Rain or shine, when Justin Timberlake schedules a concert within 2 hours in any direction, you go.
And that’s just what we did when we booked a trip to Stockholm to see him in concert earlier this month. I’ve seen him live as part of NSYNC more times than I should confess to, but boy oh boy does he put on a phenomenal solo act. Jessica Biel, you’re one lucky lady! Although he also has show dates in London, it was cheaper to travel to Stockholm for the weekend. I’d never been to Stockholm AND I adore JT. That’s what I call a win-win.
Besides our JT date we also fit in some sightseeing. Stockholm is stunning, and I’m not just talking about all those blond Scandinavians waltzing around. Did you know it’s built on 14 islands and full of medieval history? The weather wasn’t the best for outdoor activities, which is unfortunate because 30% of the city is comprised of parks and 30% of waterways. We still made the best of the other 40% of the city and left Stockholm happy campers.
Sights & Activities
My favorite highlight was the Vasa Museum on the island of Djurgården which houses a 17th century battleship that sunk in the Stockholm harbor on its maiden voyage. It was recovered in 1961 and the museum only opened in 1990 after years of restoration. Guided tours are offered with the cost of admission and I’d recommend joining one if you go. The guide was so knowledgeable and explained the history and politics that ultimately caused the ship to be unfit for sailing. Long story short, the captain suspected it wasn’t seaworthy, but because the ship was commissioned by the King no one wanted to give him the bad news. Conveniently, the captain was unable to make the maiden voyage. Can’t say I blame him. Another interesting fact is the reason the ship is so well preserved is thanks to the brackish sea water in the Stockholm harbor. My unscientific definition of brackish water is water that isn’t as salty as the ocean but is more salty than a lake. Overall, very cool to see up close.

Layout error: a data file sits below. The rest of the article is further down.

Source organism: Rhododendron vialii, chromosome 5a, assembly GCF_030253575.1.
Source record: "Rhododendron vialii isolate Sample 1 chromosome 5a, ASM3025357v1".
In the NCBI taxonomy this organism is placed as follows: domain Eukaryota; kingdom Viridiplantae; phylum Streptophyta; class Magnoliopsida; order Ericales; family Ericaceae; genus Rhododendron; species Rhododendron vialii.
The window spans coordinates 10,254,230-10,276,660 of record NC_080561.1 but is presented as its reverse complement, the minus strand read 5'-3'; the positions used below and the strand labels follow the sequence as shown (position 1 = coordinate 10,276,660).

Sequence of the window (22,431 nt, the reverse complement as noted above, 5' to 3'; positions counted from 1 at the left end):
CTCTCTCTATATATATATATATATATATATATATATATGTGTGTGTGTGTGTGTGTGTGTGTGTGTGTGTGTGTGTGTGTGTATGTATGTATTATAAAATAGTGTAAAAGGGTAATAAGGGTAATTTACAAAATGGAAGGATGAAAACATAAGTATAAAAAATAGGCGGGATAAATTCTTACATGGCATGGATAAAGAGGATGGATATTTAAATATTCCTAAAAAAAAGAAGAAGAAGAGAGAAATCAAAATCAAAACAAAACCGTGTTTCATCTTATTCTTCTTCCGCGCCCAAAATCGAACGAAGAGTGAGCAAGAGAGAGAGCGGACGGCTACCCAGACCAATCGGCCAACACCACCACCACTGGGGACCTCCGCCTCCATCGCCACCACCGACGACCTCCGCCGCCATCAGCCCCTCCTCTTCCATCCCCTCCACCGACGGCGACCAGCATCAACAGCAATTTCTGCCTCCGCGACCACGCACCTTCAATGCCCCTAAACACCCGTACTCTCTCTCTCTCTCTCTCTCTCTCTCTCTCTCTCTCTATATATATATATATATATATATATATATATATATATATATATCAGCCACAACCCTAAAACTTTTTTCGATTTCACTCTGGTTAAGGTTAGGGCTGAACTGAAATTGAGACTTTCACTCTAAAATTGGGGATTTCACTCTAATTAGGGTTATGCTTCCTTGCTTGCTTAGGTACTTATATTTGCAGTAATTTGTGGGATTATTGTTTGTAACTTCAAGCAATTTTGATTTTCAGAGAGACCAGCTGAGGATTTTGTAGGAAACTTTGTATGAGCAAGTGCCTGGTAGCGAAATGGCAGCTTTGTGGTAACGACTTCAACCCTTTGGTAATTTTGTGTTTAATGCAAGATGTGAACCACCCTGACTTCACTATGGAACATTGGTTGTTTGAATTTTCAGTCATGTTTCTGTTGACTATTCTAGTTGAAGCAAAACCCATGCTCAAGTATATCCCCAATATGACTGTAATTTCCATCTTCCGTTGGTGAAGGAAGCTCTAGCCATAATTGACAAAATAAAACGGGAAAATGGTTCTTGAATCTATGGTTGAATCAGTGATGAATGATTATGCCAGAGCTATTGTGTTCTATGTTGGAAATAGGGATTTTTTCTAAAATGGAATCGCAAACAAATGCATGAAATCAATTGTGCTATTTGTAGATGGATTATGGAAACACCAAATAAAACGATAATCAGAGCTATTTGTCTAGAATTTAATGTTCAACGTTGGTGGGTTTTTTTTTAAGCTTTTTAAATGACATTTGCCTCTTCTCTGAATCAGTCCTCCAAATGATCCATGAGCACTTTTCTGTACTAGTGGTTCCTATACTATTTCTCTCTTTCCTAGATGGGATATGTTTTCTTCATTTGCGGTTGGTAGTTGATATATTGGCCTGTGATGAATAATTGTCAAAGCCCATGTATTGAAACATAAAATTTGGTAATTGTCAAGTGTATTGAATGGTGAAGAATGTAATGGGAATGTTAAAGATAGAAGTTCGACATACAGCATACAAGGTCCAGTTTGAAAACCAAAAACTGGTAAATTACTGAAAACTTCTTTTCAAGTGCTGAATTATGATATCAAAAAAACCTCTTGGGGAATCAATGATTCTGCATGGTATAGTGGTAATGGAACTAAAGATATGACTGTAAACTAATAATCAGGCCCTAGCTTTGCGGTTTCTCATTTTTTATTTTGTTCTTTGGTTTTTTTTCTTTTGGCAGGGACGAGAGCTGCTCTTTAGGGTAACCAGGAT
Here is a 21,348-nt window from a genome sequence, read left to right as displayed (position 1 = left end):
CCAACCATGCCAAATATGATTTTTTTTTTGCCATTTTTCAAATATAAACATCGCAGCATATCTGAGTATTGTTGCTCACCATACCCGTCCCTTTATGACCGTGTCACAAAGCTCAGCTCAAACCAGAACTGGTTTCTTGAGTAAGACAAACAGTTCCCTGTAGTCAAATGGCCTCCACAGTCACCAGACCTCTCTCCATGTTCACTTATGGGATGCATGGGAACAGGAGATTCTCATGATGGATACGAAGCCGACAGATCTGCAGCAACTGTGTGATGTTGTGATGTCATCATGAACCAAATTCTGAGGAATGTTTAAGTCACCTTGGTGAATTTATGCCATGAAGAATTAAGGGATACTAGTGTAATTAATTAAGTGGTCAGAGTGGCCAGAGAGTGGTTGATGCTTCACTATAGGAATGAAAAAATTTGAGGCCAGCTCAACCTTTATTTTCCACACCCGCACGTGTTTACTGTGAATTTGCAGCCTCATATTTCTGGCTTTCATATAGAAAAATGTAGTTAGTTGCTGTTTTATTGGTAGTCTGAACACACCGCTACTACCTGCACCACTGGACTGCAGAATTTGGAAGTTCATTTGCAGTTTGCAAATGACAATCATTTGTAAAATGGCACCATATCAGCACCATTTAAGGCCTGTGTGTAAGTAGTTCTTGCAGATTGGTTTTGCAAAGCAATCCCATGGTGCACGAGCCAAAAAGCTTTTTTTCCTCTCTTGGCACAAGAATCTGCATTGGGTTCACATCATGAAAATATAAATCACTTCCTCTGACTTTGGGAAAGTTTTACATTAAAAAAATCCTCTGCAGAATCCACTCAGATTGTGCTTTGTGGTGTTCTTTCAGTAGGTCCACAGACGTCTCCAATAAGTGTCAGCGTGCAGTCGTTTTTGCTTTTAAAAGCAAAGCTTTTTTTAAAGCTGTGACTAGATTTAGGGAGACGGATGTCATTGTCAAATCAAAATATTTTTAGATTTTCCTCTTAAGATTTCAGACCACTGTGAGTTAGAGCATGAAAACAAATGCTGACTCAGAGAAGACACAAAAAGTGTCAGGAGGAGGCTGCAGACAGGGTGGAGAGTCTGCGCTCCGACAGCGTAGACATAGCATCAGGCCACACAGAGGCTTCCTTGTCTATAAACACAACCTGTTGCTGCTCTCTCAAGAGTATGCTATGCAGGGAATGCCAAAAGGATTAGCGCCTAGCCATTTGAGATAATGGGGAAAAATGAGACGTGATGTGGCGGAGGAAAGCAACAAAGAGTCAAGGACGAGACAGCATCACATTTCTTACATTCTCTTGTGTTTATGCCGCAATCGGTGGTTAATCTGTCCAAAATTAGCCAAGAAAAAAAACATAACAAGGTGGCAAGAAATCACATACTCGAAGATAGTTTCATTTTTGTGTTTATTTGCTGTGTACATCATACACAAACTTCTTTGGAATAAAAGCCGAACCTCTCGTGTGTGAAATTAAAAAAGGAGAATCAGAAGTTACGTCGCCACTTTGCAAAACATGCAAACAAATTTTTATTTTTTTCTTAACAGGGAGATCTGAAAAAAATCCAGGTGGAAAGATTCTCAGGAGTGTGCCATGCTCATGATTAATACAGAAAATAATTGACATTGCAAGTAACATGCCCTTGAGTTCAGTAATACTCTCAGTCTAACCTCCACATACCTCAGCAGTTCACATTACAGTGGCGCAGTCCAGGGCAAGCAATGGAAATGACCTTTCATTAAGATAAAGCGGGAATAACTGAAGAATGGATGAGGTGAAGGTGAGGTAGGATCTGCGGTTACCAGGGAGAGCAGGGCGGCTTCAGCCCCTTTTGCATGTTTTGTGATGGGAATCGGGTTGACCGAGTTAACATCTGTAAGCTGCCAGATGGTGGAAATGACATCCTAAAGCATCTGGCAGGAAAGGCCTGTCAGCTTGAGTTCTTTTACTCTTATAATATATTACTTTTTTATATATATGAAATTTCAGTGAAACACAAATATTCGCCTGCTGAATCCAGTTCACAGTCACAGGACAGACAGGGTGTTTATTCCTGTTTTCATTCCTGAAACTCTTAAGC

Also on Djurgården is Skansen, a zoo / park / outdoor interactive museum created by curator Artur Hazelius in 1891 to capture life in Sweden before the Industrial Revolution. Actors play different roles (ie. baker, storekeeper, glassblower, farmer) and welcome you into their workshops and storefronts to answer your questions about life back in the day. If you’re into cute animals, May and June are best for visiting because of the abundance of newborn critters running around the zoo.
For lunch we walked to an amazing indoor market called Östermalms Saluhall where we found delicious seafood and Swedish meatballs galore.
Stockholm is super walkable with all the bridges connecting islands so I did a self-guided walking tour of some highlights one afternoon. Here’s the Royal Palace.
Gamla Stan is the old medieval center of town. You can see the cobblestone alleyways and narrow streets among all the tourist shops and cafes.
The Nobel Museum is near the Royal Palace and was so inspiring. I didn’t capture any photos inside but this is the courtyard where the museum is located. Included in the price of entry is a guided tour (check the website for times by language) so I learned all about Alfred Nobel and the history of the prize. Fun fact: the Nobel Prize medal has more gold than the Olympic gold medal!
Know Before You Go:
- Sweden’s currency is the Swedish Krona (SEK). I just took cash out at an airport ATM.
- Stockholm is walkable but if your feet get tired you can purchase transportation passes that work for the bus, ferry, underground metro, and street tram. We bought a 24 hour pass for ~$10.
- We stayed in Södermalm which has been deemed the hipster part of town. It was off the tourist trap path and full of great bars, restaurants, and shopping without being too far from visitor highlights.
- To get from Stockholm Arlanda Airport you can take an express train direct to the city center or the city trains for a bit less money – you’ll follow the signs in the airport to the city trains and there’s a help desk where you can purchase a ticket and figure out your stop.